DEERFIELD BEACH, Fla. -- Don't expect Toyota's uncharacteristically high level of incentive spending to disappear soon, executives at the automaker's largest independent distributor said last week.
Declining public perception of the brand in the wake of a series of recalls will continue to force Toyota to use incentives to generate sales, the distributor and automaker said.
Meanwhile, most of Toyota's major rivals have been slashing incentives -- and gaining share -- in a U.S. market that grew 19 percent last month over last year.
"Incentives are going to have to remain until Toyota regains the perception that it deserves a second look," said Colin Brown, CEO of JM Family Enterprises Inc., parent of Southeast Toyota Distributors. Southeast Toyota distributes Toyota brand vehicles to 173 dealerships in the Southeast.
Toyota-Scion-Lexus sales rose 7 percent in May, but it was the only major automaker without a double-digit gain. The group's market share fell to 14.8 percent, down 1.7 points from May 2009.
Except for General Motors Co., which also lost market share in May, all of Toyota's major rivals captured market share while reducing incentives. Together, Ford Motor Co., American Honda, Chrysler Group, Nissan North America and Hyundai-Kia Automotive grabbed 2.2 points of market share in May.
Toyota boosted May incentives an average of $458 per vehicle from a year earlier, to $2,169, according to Edmunds.com. That's still below the industry average of $2,603.
"If you've never been exposed to the Toyota brand and you were looking for a vehicle, all you're reading about are safety issues," Brown said. "We're getting conquests, but we're paying for it."
The number of consumers who consider buying a Toyota continues to fall this year, said Dennis Bulgarelli, director of the automotive practice at Compete Inc., a research firm.
Last August, during the federal government's cash-for-clunkers program, 23 percent of U.S. consumers in the market for a vehicle considered a Toyota. That fell to 18 percent in February, when publicity about Toyota's safety recalls peaked, and slipped further to 16 percent in April, Bulgarelli said.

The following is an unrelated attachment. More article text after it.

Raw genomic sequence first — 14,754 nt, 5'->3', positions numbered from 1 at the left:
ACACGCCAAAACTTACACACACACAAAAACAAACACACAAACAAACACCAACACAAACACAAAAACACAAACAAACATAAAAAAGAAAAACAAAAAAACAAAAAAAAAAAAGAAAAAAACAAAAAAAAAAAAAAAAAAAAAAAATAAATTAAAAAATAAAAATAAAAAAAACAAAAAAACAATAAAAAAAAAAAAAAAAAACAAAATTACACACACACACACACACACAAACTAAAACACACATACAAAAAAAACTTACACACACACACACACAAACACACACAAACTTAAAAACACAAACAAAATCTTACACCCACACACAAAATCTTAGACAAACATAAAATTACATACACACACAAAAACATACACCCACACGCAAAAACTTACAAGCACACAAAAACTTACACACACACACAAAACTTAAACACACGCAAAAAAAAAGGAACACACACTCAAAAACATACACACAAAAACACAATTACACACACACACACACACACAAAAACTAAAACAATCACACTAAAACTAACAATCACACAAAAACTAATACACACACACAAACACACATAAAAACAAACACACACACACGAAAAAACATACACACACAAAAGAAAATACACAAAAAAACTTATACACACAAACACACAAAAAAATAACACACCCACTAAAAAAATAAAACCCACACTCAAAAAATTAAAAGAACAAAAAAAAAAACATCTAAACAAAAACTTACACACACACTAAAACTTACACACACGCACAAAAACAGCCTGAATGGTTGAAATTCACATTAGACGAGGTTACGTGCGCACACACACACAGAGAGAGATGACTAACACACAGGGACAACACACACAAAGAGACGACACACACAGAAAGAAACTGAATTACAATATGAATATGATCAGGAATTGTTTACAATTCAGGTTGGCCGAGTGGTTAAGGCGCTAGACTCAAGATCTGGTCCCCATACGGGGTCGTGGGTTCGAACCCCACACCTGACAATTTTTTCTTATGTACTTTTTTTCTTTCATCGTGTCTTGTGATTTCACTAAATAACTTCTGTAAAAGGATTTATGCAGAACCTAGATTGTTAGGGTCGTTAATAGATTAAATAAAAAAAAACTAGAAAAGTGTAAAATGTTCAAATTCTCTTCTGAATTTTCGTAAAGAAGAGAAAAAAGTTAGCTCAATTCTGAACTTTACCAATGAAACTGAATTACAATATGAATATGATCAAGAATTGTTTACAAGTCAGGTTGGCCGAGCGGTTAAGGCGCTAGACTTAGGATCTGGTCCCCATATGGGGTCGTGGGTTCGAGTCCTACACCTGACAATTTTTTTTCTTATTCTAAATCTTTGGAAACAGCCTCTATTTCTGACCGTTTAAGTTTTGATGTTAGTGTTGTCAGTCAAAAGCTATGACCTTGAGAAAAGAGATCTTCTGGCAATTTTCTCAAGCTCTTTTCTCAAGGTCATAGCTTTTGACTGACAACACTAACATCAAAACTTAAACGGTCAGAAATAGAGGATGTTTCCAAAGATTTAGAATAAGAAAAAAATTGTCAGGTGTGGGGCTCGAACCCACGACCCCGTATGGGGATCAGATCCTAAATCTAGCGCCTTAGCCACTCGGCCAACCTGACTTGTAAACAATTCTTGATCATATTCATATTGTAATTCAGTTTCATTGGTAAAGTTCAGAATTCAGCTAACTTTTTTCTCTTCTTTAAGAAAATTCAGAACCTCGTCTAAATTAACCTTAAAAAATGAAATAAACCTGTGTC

"Toyota loyalists -- those who only research Toyota -- are about the same," he said. "But fewer of those who research multiple brands include Toyota now."
JM Family and Southeast Toyota executives said it probably will be several months before Toyota will move away from incentives.
"Once the public is more comfortable and realizes these are not bad people, things will change," Brown said. "Right now the public thinks it is rewarding bad behavior."
Toyota Division moves into June with the same 0 percent financing and subsidized leases that it has offered since March -- some of the most generous spiffs in the industry. This month the offers will be on 2011 models. In the previous months, the offers covered 2010 models.
Toyota Division, including the Scion brand, increased sales 4 percent in May to 140,597 cars and trucks. It was the third straight month that Toyota sold more retail vehicles than any other brand.
Bob Carter, general manager of Toyota Motor Sales U.S.A., said during a sales call last week that Toyota Division must keep the incentives flowing. But he added: "The effectiveness of promotions do run their course. That's why we're going back to brand and product ads. But we will stay aggressive with leasing and 0 percent."
Luring customers with incentives gets harder as consumers become jaded by the offers, said Edmunds.com CEO Jeremy Anwyl.
"Toyota's sales bounced up in March with those heavy incentives," Anwyl said. "The Toyota base responded to the bargain, but that pool is shrinking so sales get tougher."
Brown of JM Family Enterprises said Toyota is preparing an ad campaign that will emphasize the brand's safety features and advantages over the competition. The campaign, being produced in the United States, is scheduled to debut in the third quarter.
In Brown's mind, the image hit Toyota has taken is unjustified -- but for now, at least, it's a fact of life.
"There was always a halo effect on Toyota," he said. "Now we're a bit below that. The question is, are we able to ever get that back? That's a big question."
Kathy Jackson and Jesse Snyder contributed to this report